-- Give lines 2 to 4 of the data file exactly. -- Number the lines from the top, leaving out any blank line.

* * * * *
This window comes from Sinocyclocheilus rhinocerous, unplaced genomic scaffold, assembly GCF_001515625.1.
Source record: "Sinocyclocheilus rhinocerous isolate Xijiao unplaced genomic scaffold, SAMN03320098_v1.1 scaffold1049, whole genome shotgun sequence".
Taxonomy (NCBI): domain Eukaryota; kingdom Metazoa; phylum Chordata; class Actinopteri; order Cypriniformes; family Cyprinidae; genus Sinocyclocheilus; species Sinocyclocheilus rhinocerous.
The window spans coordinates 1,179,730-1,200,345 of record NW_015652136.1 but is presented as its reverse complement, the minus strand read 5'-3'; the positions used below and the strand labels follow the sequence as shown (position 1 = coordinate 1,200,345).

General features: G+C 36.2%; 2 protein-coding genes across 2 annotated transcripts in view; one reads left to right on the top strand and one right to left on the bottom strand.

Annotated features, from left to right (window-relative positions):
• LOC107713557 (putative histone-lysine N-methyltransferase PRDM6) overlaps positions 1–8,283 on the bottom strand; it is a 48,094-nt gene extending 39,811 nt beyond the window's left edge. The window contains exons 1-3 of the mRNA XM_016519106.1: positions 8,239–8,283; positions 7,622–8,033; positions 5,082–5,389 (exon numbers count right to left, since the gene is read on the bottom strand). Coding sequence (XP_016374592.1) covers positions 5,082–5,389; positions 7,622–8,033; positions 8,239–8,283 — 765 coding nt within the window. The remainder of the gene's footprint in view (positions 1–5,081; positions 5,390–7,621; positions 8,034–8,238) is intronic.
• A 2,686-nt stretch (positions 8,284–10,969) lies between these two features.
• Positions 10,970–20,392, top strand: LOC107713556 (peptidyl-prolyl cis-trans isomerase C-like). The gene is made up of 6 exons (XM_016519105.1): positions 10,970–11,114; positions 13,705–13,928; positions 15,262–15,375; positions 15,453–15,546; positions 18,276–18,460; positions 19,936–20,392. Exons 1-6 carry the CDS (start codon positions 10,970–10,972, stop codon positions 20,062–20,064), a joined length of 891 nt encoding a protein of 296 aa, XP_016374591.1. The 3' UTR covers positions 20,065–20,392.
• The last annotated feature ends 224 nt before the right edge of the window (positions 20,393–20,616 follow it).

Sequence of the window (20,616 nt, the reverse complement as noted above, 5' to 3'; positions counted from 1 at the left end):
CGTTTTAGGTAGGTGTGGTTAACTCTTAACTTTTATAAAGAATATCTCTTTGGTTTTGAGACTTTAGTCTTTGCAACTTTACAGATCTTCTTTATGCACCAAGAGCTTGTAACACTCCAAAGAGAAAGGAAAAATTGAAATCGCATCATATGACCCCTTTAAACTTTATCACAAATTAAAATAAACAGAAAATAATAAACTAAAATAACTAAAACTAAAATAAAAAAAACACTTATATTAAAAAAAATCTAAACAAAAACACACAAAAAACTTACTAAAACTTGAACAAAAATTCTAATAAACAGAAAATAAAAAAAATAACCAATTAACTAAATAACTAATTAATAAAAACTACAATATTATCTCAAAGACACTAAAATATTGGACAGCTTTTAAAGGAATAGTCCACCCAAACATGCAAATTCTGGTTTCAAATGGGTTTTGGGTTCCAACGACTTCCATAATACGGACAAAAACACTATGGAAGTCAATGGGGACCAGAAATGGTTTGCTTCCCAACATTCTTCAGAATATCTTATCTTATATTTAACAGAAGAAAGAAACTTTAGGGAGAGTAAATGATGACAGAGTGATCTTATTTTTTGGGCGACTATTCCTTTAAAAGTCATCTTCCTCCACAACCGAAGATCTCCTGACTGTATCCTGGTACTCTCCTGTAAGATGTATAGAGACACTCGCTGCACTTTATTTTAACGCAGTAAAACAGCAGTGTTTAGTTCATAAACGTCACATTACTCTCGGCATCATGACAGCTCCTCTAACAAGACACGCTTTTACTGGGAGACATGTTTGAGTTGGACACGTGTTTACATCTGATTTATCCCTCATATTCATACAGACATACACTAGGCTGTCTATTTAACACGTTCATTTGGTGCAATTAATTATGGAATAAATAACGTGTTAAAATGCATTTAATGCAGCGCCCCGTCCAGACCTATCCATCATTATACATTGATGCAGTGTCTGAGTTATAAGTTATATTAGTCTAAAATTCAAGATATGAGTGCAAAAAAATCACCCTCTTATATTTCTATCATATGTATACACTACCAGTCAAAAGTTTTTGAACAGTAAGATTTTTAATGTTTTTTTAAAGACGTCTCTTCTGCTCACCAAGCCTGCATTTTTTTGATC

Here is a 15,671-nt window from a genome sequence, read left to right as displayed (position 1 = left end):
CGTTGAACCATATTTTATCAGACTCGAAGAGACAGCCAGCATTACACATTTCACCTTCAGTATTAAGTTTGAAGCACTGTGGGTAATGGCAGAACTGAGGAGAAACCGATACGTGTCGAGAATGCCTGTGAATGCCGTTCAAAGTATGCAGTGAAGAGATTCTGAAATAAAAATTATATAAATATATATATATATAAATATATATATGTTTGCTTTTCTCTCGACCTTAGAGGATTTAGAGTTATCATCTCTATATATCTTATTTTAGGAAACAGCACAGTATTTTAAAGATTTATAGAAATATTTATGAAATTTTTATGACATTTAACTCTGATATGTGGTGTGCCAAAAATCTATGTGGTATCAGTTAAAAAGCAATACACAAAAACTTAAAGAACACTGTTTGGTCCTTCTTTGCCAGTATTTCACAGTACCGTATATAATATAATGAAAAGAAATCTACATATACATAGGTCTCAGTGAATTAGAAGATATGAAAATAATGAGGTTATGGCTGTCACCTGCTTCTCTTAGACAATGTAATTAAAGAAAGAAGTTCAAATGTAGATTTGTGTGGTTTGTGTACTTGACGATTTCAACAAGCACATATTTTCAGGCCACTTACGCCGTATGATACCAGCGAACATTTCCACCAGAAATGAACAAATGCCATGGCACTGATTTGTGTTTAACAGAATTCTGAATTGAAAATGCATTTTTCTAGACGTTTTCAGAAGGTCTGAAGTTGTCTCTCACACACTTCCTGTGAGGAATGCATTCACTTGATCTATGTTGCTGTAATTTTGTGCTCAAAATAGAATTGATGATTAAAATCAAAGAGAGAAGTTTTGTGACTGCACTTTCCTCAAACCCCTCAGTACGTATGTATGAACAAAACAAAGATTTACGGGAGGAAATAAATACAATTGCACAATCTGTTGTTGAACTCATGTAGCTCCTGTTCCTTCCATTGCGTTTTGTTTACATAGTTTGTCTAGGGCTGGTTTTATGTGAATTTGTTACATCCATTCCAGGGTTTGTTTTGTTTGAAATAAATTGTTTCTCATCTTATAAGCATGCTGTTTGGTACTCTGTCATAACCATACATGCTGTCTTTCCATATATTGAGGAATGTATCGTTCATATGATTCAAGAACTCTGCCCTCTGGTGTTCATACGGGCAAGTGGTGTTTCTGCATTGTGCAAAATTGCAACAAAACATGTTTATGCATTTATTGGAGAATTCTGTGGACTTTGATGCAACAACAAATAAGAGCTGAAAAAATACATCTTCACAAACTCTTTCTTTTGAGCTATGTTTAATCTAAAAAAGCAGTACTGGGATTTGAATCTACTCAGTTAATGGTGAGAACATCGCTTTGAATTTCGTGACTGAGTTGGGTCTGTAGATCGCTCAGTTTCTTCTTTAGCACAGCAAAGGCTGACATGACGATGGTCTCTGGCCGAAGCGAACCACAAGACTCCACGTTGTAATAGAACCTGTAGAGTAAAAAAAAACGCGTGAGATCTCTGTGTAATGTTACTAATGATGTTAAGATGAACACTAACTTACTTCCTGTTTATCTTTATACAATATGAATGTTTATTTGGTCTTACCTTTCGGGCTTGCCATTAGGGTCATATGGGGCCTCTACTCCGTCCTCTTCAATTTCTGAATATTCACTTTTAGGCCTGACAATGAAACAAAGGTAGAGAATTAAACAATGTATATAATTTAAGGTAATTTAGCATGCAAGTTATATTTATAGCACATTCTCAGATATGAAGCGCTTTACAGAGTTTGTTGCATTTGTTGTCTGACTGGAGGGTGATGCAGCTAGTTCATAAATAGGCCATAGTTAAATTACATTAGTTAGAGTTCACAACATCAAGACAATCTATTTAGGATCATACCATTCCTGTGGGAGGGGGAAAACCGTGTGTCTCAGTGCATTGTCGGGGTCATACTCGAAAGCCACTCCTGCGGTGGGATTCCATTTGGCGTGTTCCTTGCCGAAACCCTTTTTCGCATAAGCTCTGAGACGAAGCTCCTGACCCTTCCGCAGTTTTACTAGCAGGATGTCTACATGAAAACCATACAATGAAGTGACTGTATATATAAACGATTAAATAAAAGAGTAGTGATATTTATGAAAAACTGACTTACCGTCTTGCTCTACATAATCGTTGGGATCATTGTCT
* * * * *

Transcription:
Source record: "Sinocyclocheilus rhinocerous isolate Xijiao unplaced genomic scaffold, SAMN03320098_v1.1 scaffold1049, whole genome shotgun sequence".
Taxonomy (NCBI): domain Eukaryota; kingdom Metazoa; phylum Chordata; class Actinopteri; order Cypriniformes; family Cyprinidae; genus Sinocyclocheilus; species Sinocyclocheilus rhinocerous.
The window spans coordinates 1,179,730-1,200,345 of record NW_015652136.1 but is presented as its reverse complement, the minus strand read 5'-3'; the positions used below and the strand labels follow the sequence as shown (position 1 = coordinate 1,200,345).